Hello Serverless: A Beginning Python Flask Application

Beautiful divider with lightning bolt in the middle

This is Part 2 of the series Hello Serverless, a guide aimed at the individual or team that is building their first serverless application. This series addresses the common conceptual and tactical questions that occur during the serverless development and operational lifecycle. This post covers what the Hello Serverless application would look like if it were an application intended to run on a host instance or in a container. We use a Python Flask application for this purpose.

Understanding what Hello Serverless should do and how it should function, let’s start by building an application we might run in a container or directly on a host instance. This is an application built using the web application framework Python Flask. If you’re from the JavaScript world, you might think of this as analogous to NodeJS Express.

Here are some simple diagrams of what the application and its file structure look like and. The code for the application used in this post can be found here on GitHub.

A Python Flask Application

Our application code is structured in a manner that many Python Flask applications use.

├── Dockerfile
├── Pipfile
├── Pipfile.lock
├── README.md
├── app
│   ├── __init__.py
│   ├── models
│   │   ├── __init__.py
│   │   └── message.py
│   └── routes
│       ├── __init__.py
│       └── message.py
├── docker-local-entry.sh
├── gunicorn.conf.py
├── logging.conf
└── wsgi.py

The root of the application has a wsgi.py file that is referenced by our web server. The application itself is a Python package named app that is located under app/ directory. Further, there are app.routes and app.models packages located respectively under app/routes/ and app/models/. The app.routes package is where the application’s REST endpoints are defined, while app.models is where business logic resides.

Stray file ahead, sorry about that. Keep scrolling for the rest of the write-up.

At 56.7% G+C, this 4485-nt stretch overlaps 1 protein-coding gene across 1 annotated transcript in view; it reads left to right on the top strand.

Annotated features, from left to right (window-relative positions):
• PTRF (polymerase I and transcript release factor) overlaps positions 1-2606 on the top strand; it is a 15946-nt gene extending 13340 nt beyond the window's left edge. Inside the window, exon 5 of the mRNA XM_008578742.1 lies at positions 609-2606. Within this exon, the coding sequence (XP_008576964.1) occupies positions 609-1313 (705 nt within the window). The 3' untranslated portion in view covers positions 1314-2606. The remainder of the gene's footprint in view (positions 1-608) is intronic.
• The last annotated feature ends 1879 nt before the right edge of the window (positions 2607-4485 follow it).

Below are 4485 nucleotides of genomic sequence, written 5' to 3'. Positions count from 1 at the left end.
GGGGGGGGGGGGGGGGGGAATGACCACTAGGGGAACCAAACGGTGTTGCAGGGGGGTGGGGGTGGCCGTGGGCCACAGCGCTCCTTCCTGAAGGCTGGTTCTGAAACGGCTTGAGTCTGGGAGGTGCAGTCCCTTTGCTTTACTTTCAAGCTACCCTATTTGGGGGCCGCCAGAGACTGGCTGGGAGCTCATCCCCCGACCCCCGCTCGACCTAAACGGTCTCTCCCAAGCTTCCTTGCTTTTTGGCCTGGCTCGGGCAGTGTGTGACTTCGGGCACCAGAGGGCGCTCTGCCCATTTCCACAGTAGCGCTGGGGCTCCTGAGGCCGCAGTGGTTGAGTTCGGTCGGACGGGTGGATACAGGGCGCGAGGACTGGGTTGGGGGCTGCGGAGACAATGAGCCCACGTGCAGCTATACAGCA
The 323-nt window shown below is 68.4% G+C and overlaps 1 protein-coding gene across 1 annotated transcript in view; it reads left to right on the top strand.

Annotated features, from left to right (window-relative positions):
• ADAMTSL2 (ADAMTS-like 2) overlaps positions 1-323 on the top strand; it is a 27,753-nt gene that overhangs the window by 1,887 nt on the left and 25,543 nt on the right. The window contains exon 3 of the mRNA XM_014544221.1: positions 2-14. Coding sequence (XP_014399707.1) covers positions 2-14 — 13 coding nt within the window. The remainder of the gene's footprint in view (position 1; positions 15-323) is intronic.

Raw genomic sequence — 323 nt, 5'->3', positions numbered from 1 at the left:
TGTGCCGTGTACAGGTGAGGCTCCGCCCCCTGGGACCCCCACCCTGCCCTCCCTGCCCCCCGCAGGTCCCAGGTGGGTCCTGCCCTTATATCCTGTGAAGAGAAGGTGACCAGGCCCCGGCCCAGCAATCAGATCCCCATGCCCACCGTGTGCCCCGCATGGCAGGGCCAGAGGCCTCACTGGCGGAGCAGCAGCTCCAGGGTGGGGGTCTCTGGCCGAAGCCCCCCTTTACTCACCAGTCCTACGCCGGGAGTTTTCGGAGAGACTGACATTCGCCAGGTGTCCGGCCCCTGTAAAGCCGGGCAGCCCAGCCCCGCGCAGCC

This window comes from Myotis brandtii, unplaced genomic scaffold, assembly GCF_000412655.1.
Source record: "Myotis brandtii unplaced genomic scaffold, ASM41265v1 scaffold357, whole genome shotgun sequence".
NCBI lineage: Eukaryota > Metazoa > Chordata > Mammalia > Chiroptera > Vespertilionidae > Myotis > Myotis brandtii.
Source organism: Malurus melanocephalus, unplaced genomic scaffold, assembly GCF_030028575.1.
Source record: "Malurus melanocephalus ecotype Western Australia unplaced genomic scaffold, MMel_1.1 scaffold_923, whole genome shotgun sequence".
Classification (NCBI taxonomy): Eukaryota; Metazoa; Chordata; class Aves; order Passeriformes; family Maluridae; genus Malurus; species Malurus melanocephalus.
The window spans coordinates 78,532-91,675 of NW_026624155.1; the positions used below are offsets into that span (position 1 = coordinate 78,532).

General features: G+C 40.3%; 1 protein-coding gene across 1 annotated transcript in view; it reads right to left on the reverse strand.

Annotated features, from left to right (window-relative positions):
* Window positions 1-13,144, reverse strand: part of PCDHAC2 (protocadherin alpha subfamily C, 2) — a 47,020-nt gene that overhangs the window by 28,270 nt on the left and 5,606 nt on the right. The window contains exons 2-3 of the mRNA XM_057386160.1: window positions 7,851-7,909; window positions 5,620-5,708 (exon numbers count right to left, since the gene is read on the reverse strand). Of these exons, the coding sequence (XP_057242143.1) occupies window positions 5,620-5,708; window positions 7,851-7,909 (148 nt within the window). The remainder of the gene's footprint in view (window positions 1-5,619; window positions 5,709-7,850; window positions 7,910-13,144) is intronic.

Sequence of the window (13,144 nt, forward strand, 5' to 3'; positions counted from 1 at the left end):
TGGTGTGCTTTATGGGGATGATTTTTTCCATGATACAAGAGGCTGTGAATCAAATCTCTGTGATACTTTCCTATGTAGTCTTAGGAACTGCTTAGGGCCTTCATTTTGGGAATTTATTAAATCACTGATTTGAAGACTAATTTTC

Application Initialization

Application initialization is split across two files. One file launches the application instance while the other effectively assembles the application and returns an instance to the launcher.


#'''WSGI entry'''
import app
handler = app.create_app()

if __name__ == '__main__':
    # Entry point when run via Python interpreter.
    print("== Running in debug mode ==")
    app.create_app().run(host='', port=8080, debug=True)

The wsgi.py file launches the application. It does so by calling app.create_app() which returns an object instance of the application and assigning it to the variable named handler. Then our WSGI web server, such as Gunicorn, would use handler as the entry point to the application.


'''Application entry point'''
import os
from flask import Flask

def _initialize_blueprints(app) -> None:
    '''Register Flask blueprints'''
    from app.routes.message import message

def create_app() -> Flask:
    '''Create an app by initializing components'''
    app = Flask(__name__)
    # Do it!
    return app

The Python Flask application is contained in the app module found in the app/ directory. The app/__init__.py file provides the interface to the app module. The module imports the Flask class from the flask module and in create_app(), which we saw in wsgi.py, a Flask object instance is created, has its application routes registered, and then is returned.